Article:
In the second part of the block course, students choose an empirical dataset of genetic sequencing data and possibly some non-genetic metadata. They then design and conduct a research project in which they perform Bayesian phylogenetic analyses of their dataset. A final written report on the research project has to be submitted after the block course for grading.
|Lecture notes||All material will be available on https://taming-the-beast.org/.|
|Literature||The following books provide excellent background material:|
• Drummond, A. & Bouckaert, R. 2015. Bayesian evolutionary analysis with BEAST.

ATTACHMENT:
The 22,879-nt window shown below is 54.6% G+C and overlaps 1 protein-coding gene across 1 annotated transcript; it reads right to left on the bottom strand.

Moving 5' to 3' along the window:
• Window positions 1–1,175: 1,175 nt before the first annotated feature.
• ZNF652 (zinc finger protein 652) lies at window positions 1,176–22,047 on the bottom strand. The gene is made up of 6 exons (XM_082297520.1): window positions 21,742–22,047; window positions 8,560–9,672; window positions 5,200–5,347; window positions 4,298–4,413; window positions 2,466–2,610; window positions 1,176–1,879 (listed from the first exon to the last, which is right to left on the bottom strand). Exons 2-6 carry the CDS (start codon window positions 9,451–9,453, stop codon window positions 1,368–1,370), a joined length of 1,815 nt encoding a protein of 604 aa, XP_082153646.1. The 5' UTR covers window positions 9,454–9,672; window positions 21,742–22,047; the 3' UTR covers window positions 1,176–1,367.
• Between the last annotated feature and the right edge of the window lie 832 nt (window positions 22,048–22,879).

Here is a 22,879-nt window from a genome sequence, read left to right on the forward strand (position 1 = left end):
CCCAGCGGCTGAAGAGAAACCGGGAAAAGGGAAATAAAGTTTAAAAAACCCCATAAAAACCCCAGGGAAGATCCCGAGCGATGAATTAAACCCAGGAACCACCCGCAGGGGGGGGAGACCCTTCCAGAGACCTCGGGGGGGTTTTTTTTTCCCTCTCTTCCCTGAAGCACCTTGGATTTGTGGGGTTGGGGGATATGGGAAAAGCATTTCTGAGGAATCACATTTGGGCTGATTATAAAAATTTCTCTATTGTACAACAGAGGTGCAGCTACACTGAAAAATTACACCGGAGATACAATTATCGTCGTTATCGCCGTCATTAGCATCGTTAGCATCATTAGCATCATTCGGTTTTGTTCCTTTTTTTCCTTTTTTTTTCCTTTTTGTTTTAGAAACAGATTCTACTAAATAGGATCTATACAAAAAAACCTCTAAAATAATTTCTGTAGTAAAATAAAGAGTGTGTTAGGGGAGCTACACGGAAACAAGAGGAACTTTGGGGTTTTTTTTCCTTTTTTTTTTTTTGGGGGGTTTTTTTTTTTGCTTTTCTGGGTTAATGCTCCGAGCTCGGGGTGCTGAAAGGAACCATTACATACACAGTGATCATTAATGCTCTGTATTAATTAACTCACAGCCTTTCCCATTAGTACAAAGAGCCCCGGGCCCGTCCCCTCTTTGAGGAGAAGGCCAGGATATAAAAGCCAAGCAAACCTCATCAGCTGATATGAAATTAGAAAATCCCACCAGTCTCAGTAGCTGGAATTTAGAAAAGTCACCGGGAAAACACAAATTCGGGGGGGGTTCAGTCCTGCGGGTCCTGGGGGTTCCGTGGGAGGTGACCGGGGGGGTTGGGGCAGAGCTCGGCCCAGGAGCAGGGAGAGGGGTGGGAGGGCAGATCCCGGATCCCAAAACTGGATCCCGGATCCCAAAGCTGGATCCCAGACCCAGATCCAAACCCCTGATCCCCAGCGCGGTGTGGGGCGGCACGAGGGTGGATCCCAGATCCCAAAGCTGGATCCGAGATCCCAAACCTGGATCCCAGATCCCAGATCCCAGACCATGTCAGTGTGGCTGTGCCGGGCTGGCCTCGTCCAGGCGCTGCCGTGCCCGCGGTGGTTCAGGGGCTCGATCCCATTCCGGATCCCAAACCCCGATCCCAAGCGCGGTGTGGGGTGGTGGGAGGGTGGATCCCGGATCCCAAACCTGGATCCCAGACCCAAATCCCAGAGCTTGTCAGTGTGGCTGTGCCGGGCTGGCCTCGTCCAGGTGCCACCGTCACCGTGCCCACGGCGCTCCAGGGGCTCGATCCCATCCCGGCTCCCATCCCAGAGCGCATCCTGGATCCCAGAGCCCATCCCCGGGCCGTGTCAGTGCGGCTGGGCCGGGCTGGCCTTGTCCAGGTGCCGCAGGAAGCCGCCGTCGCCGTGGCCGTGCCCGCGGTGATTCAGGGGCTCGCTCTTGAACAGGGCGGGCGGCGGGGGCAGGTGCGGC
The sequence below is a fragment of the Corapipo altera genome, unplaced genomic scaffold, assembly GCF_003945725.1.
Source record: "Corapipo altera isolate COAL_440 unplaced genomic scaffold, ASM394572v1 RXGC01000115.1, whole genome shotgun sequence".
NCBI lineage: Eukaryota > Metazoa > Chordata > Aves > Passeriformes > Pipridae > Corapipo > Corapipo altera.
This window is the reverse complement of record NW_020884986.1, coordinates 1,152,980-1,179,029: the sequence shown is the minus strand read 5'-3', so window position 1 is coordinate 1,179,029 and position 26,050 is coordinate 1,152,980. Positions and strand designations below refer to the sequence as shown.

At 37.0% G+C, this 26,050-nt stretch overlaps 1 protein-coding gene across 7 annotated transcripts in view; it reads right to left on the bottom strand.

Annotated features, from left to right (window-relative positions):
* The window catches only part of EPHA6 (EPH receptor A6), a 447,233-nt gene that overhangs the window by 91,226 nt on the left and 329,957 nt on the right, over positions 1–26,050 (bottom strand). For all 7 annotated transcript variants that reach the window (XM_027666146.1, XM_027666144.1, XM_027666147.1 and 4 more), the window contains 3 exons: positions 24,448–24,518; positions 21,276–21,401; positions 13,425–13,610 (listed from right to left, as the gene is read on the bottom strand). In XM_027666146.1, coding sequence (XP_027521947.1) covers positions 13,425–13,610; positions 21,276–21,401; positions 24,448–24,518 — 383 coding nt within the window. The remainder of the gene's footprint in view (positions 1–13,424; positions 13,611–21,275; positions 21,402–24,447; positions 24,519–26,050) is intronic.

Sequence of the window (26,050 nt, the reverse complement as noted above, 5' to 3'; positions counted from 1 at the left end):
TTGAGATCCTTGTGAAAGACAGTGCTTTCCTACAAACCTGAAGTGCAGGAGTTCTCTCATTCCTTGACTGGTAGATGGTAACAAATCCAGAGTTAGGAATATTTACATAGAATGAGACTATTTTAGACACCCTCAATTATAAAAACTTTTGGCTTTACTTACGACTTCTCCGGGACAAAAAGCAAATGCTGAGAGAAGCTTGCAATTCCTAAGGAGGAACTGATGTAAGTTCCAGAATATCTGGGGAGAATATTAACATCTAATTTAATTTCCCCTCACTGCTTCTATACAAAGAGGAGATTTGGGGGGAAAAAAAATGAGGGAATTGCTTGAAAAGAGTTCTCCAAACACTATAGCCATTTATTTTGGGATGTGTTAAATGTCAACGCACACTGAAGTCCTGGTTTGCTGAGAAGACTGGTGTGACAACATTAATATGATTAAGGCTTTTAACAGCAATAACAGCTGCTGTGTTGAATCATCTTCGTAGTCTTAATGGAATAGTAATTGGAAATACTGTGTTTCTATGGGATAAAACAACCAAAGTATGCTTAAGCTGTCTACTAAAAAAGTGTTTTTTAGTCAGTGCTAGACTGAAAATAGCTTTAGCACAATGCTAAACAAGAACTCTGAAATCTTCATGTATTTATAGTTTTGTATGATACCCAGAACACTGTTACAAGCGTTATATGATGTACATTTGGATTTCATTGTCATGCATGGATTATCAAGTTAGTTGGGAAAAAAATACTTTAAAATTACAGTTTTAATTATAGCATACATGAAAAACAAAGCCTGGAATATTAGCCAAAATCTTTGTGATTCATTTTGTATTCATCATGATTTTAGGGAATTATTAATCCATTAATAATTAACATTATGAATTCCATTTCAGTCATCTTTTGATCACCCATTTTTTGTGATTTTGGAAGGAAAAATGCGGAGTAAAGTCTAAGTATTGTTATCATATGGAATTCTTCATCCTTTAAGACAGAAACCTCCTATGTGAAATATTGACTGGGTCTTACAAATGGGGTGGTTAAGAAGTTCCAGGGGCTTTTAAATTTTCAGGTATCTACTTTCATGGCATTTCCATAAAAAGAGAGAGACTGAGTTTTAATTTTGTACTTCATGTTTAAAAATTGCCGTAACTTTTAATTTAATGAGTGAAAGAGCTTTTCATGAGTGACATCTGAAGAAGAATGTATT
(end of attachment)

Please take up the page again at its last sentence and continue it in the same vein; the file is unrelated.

• Yang, Z. 2014. Molecular Evolution: A Statistical Approach.
• Felsenstein, J. 2003. Inferring Phylogenies.
More detailed information is available on https://taming-the-beast.org/.
|Prerequisites / Notice||This class builds upon the content which we teach in the Computational Biology class (636-0017-00L). Attendees must have either taken the Computational Biology class or acquired the content elsewhere.|
|227-0973-00L||Translational Neuromodeling||W||8 credits||3V + 2U + 1A||K. Stephan|
|Abstract||This course provides a systematic introduction to Translational Neuromodeling (the development of mathematical models for diagnostics of brain diseases) and their application to concrete clinical questions (Computational Psychiatry/Psychosomatics). It focuses on a generative modeling strategy and teaches (hierarchical) Bayesian models of neuroimaging data and behaviour, incl. exercises.|